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Dance

Painting the stage

Dayton's dancers bring Lawrence to life

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Published 2/7/2007

Choreographers put novels, poems, even legends on stage, but it is rare to make dances from an artist's paintings. Jacob Lawrence is an artist who, in his depictions of everyday life, expresses intense emotion and movement. His bright and lively urban scenes are populated by statuesque, exagerrated figures bending and reaching with long limbs made for modern dance. Lawrence's paintings have inspired Color-ography, a program of four new dance works by some of today's best-known African-American choreographers.

Premiered on Feb. 3 in Dayton, Ohio, Color-ography, will get two performances at the Detroit Opera House this weekend, just in time for Black History Month.

Lawrence, a painter with roots in the Harlem Renaissance of the 1930s, chronicled the lives of black Americans in such suites of paintings as The Migration of the Negro or his works depicting the life of Harriet Tubman. The Detroit Institute of Arts owns several Lawrence paintings, including his series on the abolitionist John Brown — though none of them is on view during the current renovation — and they are popular because of the themes as well as the vibrant colors and kinetic energy. Lawrence enfolded the prosaic details of ordinary life — a street in Harlem, laborers in the field — into a flat, cubistic style that rendered them larger than life.

"Each choreographer studied Lawrence's work and translated it into dance," says Kevin Ward, the Dayton Contemporary Dance Company's director, who is also choreographer of the second piece. "The audience doesn't need to know the Lawrence works," says Ward, "they will enjoy Color-ography on the strength of the work itself."

Carol Halsted, dance director for the Detroit Opera House, says the Dayton group is like "a smaller, youthful Ailey company, and they have earned a place on our roster even though we do mostly classical dance." The company performed once before at the opera house, at an African-American festival.

Talking about the overall show — which even he had not seen when we talked by phone the week of the premiere — Ward says about 20 to 30 of Lawrence's vivid, primary-colored paintings will be projected on panels that will rise and fall on the stage. The costume designer, Omitayo "Wunmi" Olaiya uses colors for the costumes that reflect those in Lawrence's work; some of the objects from the paintings — such as a long spike — are stage props.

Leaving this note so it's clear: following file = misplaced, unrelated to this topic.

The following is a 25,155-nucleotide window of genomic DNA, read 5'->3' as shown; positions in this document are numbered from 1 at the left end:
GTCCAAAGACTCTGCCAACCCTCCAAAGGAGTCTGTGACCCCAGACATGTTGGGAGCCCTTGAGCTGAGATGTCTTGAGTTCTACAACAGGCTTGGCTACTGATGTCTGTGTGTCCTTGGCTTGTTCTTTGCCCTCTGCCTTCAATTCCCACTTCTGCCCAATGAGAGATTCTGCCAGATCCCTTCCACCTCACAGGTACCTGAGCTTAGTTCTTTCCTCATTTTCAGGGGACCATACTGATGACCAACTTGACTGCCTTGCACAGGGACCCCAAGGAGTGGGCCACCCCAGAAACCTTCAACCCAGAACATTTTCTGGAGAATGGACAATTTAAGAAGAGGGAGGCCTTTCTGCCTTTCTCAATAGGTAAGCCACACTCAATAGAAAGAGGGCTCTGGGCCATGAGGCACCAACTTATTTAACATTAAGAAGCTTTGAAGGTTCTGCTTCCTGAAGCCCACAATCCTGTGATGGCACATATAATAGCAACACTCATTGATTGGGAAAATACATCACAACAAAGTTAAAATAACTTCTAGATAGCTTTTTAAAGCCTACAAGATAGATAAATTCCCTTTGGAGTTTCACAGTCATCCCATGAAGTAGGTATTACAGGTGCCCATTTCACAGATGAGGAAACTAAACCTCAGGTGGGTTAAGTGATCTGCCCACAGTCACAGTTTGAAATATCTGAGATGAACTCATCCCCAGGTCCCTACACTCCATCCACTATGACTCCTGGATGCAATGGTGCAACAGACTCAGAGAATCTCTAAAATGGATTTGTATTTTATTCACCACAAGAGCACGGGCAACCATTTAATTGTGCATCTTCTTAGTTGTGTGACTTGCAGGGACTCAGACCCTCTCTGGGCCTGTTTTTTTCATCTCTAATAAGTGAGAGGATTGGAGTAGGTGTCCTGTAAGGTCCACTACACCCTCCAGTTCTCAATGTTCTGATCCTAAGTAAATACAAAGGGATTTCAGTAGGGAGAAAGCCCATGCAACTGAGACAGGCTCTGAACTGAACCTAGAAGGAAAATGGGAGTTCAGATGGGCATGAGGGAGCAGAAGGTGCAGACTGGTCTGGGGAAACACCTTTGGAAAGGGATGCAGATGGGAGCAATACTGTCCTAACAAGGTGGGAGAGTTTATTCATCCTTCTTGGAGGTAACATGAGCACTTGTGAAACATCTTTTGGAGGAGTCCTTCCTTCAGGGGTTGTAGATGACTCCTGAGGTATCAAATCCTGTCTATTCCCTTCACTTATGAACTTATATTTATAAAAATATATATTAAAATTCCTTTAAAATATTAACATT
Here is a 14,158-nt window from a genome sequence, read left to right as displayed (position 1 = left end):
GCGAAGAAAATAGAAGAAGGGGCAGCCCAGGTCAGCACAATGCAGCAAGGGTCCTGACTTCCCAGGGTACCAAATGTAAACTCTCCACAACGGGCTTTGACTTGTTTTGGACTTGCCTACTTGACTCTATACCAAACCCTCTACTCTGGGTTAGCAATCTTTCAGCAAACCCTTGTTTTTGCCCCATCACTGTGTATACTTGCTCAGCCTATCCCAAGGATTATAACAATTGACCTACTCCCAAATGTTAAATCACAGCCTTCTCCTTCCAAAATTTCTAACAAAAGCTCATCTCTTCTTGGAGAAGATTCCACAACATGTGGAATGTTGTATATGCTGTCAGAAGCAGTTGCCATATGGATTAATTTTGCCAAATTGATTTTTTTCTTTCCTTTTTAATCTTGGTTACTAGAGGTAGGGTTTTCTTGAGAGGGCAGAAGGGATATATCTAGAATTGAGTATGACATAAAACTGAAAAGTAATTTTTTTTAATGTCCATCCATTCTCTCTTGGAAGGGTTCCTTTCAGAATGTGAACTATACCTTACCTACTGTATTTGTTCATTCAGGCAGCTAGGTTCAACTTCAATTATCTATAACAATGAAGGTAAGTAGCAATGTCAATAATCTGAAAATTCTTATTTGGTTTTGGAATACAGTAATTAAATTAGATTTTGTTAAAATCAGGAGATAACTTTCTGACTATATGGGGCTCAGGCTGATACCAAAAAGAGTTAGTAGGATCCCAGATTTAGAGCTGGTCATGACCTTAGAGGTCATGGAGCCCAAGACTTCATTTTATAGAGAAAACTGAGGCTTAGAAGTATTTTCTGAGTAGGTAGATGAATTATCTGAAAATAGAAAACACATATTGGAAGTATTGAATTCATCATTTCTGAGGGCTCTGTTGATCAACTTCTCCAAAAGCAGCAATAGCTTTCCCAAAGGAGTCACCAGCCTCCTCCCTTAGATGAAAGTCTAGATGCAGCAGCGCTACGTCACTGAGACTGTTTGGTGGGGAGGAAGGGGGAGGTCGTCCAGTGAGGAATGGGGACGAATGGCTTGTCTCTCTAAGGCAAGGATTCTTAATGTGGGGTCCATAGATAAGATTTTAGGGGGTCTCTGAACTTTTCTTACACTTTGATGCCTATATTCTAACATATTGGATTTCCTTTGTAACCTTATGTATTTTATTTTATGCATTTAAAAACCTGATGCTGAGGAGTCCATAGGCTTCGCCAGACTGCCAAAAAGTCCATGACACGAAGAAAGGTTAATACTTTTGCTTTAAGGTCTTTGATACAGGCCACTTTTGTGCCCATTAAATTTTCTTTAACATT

"I have used several paintings from the civil rights era"— when Lawrence painted them — "the lone figures' struggles," Ward says. In "Lovers" a couple is in bed while two demons torment them; in "Alice" a young girl in a pink dress — seen onstage and in a projection — is a pincushion for arrows. She represents the youngsters who were on the front lines of school integration in the South.

These are the jumping-off points for choreographic invention, catalysts for Ward and his co-creators to embolden modern dance, so the director has selected a wide range of contemporary music to express the characters' feelings, such as traditional African, hip hop, jazz, pop and folk. Ward uses, among other songs, Billie Holiday's famous "Strange Fruit" and "Summertime" from Porgy and Bess.

Using four choreographers means that sometimes hip-hop movement, lyrical athleticism or borrowings from classical ballet may collide from piece to piece or even within the same dance. The choreographers include Donald Byrd, Rennie Harris and Reggie Wilson. Byrd is the choreographer of The Color Purple, now on Broadway; his immensely likable work The Harlem Nutcracker played the Opera House several seasons back. Harris has pioneered dances with hip-hop music and has worked with the Ailey company. Venues in the United States, Africa, Europe and the Caribbean have been on Wilson's itinerary with his Fist and Heel Performance Group.

Each movement will feature a different number of dancers: For instance, Ward uses just four, but in the final piece, the entire company of 14 dancers performs. But Ward explains that energetic movement pulls together the evening. He says that the dancing was inspired by Lawrence's inspirational "Jacob's Ladder," enacting the Biblical story in which God reveals himself to Jacob.

Before the weekend performances, on Friday night, Ward will discuss the work at the Detroit Institute of Arts lecture hall along with DIA curator Valerie J. Mercer, as part of this month's Fine Arts Friday. This comes at the end of four days of workshops by Ward at four Detroit public schools on the theme of migration — combining students' personal history and a dance created with the students.

For a week, Lawrence, who died in 2000, will be reborn in Detroit schools, at the DIA, and onstage at the Opera House, a fitting memorial during Black History Month.

 

Color-ography runs 8 p.m., Saturday, Feb. 10, and 2 p.m., Sunday, Feb. 11, at Detroit Opera House, 1526 Broadway, Detroit; 313-961-3500.

Michael H. Margolin writes about the performing arts for Metro Times. Send comments to letters@metrotimes.com.

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